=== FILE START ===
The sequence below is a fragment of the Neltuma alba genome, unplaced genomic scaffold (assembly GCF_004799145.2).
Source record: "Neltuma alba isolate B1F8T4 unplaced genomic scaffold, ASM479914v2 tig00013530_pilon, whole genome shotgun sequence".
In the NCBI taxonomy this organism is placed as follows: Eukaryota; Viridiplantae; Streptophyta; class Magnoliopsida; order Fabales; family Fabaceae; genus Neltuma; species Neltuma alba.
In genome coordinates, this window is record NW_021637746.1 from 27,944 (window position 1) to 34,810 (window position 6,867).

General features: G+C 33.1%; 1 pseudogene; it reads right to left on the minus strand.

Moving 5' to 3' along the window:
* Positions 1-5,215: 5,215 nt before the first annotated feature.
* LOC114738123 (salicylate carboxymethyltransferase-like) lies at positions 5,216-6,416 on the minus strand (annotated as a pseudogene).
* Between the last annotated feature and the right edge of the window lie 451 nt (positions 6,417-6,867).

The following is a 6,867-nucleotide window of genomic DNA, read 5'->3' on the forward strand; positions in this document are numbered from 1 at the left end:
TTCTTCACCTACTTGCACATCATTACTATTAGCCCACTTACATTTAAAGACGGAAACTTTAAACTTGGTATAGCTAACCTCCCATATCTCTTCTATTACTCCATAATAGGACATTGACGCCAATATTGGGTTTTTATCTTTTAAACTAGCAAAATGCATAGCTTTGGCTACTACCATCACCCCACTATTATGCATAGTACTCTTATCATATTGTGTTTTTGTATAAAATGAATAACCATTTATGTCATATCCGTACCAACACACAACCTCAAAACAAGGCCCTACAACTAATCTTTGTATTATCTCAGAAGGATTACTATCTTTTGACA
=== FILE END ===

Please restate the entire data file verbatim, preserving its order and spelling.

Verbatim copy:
The sequence below is a fragment of the Neltuma alba genome, unplaced genomic scaffold (assembly GCF_004799145.2).
Source record: "Neltuma alba isolate B1F8T4 unplaced genomic scaffold, ASM479914v2 tig00013530_pilon, whole genome shotgun sequence".
In the NCBI taxonomy this organism is placed as follows: Eukaryota; Viridiplantae; Streptophyta; class Magnoliopsida; order Fabales; family Fabaceae; genus Neltuma; species Neltuma alba.
In genome coordinates, this window is record NW_021637746.1 from 27,944 (window position 1) to 34,810 (window position 6,867).

General features: G+C 33.1%; 1 pseudogene; it reads right to left on the minus strand.

Moving 5' to 3' along the window:
* Positions 1-5,215: 5,215 nt before the first annotated feature.
* LOC114738123 (salicylate carboxymethyltransferase-like) lies at positions 5,216-6,416 on the minus strand (annotated as a pseudogene).
* Between the last annotated feature and the right edge of the window lie 451 nt (positions 6,417-6,867).

The following is a 6,867-nucleotide window of genomic DNA, read 5'->3' on the forward strand; positions in this document are numbered from 1 at the left end:
TTCTTCACCTACTTGCACATCATTACTATTAGCCCACTTACATTTAAAGACGGAAACTTTAAACTTGGTATAGCTAACCTCCCATATCTCTTCTATTACTCCATAATAGGACATTGACGCCAATATTGGGTTTTTATCTTTTAAACTAGCAAAATGCATAGCTTTGGCTACTACCATCACCCCACTATTATGCATAGTACTCTTATCATATTGTGTTTTTGTATAAAATGAATAACCATTTATGTCATATCCGTACCAACACACAACCTCAAAACAAGGCCCTACAACTAATCTTTGTATTATCTCAGAAGGATTACTATCTTTTGACA